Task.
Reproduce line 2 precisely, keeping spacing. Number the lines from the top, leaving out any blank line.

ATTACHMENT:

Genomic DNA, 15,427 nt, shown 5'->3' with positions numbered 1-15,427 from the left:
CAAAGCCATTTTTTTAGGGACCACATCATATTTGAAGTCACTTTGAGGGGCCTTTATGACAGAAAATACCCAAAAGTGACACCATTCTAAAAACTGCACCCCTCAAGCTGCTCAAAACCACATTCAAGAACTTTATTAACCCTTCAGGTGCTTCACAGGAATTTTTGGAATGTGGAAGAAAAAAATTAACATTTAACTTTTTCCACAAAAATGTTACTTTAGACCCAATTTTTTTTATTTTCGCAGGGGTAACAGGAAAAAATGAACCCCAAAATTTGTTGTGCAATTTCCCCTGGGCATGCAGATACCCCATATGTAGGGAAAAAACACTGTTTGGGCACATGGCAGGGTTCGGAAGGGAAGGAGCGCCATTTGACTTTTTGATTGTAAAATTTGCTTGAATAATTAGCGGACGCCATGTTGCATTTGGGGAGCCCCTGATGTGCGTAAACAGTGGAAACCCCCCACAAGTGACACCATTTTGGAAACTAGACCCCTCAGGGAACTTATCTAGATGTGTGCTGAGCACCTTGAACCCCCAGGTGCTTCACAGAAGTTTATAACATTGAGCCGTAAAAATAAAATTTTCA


CAAAGCCATTTTTTTAGGGACCACATCATATTTGAAGTCACTTTGAGGGGCCTTTATGACAGAAAATACCCAAAAGTGACACCATTCTAAAAACTGCACCCCTCAAGCTGCTCAAAACCACATTCAAGAACTTTATTAACCCTTCAGGTGCTTCACAGGAATTTTTGGAATGTGGAAGAAAAAAATTAACATTTAACTTTTTCCACAAAAATGTTACTTTAGACCCAATTTTTTTTATTTTCGCAGGGGTAACAGGAAAAAATGAACCCCAAAATTTGTTGTGCAATTTCCCCTGGGCATGCAGATACCCCATATGTAGGGAAAAAACACTGTTTGGGCACATGGCAGGGTTCGGAAGGGAAGGAGCGCCATTTGACTTTTTGATTGTAAAATTTGCTTGAATAATTAGCGGACGCCATGTTGCATTTGGGGAGCCCCTGATGTGCGTAAACAGTGGAAACCCCCCACAAGTGACACCATTTTGGAAACTAGACCCCTCAGGGAACTTATCTAGATGTGTGCTGAGCACCTTGAACCCCCAGGTGCTTCACAGAAGTTTATAACATTGAGCCGTAAAAATAAAATTTTCA